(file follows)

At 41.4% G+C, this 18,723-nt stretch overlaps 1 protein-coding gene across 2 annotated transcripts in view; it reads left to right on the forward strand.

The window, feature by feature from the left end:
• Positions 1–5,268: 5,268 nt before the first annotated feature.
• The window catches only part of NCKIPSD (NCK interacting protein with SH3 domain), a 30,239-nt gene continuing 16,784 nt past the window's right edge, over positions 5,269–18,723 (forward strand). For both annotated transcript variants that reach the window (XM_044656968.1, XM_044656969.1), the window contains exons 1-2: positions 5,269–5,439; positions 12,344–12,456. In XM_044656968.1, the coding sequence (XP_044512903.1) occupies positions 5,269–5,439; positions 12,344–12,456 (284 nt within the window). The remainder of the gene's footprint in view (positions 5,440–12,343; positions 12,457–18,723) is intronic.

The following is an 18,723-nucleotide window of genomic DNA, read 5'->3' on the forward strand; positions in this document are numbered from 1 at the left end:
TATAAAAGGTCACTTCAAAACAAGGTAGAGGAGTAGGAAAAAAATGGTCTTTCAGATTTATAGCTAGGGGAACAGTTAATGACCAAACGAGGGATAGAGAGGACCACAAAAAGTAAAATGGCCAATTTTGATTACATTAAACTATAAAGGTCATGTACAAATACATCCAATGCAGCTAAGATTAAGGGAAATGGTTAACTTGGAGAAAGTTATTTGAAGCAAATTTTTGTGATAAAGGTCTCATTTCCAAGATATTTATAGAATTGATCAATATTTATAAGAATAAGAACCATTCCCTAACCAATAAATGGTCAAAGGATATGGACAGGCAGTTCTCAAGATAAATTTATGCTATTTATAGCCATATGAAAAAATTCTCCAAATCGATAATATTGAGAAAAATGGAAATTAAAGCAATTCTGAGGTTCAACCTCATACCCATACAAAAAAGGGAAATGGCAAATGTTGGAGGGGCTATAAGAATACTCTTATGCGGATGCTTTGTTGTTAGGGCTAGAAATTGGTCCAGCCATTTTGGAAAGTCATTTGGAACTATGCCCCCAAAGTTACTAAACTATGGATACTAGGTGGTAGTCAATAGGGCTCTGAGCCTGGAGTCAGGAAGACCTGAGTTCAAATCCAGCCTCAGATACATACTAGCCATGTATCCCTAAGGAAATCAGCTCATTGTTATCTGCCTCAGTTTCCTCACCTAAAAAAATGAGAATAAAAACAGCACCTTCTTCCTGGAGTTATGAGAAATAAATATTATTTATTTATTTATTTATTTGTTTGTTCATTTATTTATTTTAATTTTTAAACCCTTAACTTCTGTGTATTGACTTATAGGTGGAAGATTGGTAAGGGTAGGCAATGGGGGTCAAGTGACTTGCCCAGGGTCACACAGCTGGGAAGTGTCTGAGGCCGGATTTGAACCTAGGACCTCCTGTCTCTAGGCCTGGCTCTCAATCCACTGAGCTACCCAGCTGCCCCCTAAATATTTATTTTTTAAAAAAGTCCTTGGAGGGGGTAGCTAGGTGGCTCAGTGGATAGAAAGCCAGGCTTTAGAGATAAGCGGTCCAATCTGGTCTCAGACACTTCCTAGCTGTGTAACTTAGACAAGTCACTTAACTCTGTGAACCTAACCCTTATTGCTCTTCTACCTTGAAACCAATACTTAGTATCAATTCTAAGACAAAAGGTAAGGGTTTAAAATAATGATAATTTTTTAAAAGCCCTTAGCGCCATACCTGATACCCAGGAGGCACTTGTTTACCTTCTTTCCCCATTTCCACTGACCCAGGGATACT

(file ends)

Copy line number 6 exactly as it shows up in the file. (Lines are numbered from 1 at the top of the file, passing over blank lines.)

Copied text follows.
TATAAAAGGTCACTTCAAAACAAGGTAGAGGAGTAGGAAAAAAATGGTCTTTCAGATTTATAGCTAGGGGAACAGTTAATGACCAAACGAGGGATAGAGAGGACCACAAAAAGTAAAATGGCCAATTTTGATTACATTAAACTATAAAGGTCATGTACAAATACATCCAATGCAGCTAAGATTAAGGGAAATGGTTAACTTGGAGAAAGTTATTTGAAGCAAATTTTTGTGATAAAGGTCTCATTTCCAAGATATTTATAGAATTGATCAATATTTATAAGAATAAGAACCATTCCCTAACCAATAAATGGTCAAAGGATATGGACAGGCAGTTCTCAAGATAAATTTATGCTATTTATAGCCATATGAAAAAATTCTCCAAATCGATAATATTGAGAAAAATGGAAATTAAAGCAATTCTGAGGTTCAACCTCATACCCATACAAAAAAGGGAAATGGCAAATGTTGGAGGGGCTATAAGAATACTCTTATGCGGATGCTTTGTTGTTAGGGCTAGAAATTGGTCCAGCCATTTTGGAAAGTCATTTGGAACTATGCCCCCAAAGTTACTAAACTATGGATACTAGGTGGTAGTCAATAGGGCTCTGAGCCTGGAGTCAGGAAGACCTGAGTTCAAATCCAGCCTCAGATACATACTAGCCATGTATCCCTAAGGAAATCAGCTCATTGTTATCTGCCTCAGTTTCCTCACCTAAAAAAATGAGAATAAAAACAGCACCTTCTTCCTGGAGTTATGAGAAATAAATATTATTTATTTATTTATTTATTTGTTTGTTCATTTATTTATTTTAATTTTTAAACCCTTAACTTCTGTGTATTGACTTATAGGTGGAAGATTGGTAAGGGTAGGCAATGGGGGTCAAGTGACTTGCCCAGGGTCACACAGCTGGGAAGTGTCTGAGGCCGGATTTGAACCTAGGACCTCCTGTCTCTAGGCCTGGCTCTCAATCCACTGAGCTACCCAGCTGCCCCCTAAATATTTATTTTTTAAAAAAGTCCTTGGAGGGGGTAGCTAGGTGGCTCAGTGGATAGAAAGCCAGGCTTTAGAGATAAGCGGTCCAATCTGGTCTCAGACACTTCCTAGCTGTGTAACTTAGACAAGTCACTTAACTCTGTGAACCTAACCCTTATTGCTCTTCTACCTTGAAACCAATACTTAGTATCAATTCTAAGACAAAAGGTAAGGGTTTAAAATAATGATAATTTTTTAAAAGCCCTTAGCGCCATACCTGATACCCAGGAGGCACTTGTTTACCTTCTTTCCCCATTTCCACTGACCCAGGGATACT